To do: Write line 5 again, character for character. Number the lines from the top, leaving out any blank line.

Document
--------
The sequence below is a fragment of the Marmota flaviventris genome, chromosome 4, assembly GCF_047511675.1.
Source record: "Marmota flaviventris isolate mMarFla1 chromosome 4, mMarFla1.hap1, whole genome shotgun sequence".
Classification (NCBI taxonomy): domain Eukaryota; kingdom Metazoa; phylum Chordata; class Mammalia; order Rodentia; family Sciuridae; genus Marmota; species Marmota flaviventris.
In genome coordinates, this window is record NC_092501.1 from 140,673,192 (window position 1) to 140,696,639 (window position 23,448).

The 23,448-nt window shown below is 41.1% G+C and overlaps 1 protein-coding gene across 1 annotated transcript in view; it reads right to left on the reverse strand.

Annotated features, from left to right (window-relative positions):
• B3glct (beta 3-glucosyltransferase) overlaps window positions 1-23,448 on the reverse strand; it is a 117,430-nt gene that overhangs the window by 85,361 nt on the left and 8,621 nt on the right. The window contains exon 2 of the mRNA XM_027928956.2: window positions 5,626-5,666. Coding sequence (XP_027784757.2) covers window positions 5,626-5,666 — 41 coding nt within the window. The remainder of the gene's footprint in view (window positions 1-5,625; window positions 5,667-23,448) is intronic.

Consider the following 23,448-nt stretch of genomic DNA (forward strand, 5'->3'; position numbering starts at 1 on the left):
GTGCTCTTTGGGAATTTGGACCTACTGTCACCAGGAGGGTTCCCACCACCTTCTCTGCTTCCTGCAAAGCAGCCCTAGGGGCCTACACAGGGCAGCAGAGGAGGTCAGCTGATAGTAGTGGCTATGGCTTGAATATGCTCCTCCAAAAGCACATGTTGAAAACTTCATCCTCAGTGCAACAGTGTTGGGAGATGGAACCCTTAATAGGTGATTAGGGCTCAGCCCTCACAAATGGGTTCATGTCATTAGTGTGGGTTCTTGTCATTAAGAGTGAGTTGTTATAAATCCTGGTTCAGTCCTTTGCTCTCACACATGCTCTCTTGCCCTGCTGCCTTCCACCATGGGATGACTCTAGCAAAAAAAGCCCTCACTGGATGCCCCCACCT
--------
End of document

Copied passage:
The 23,448-nt window shown below is 41.1% G+C and overlaps 1 protein-coding gene across 1 annotated transcript in view; it reads right to left on the reverse strand.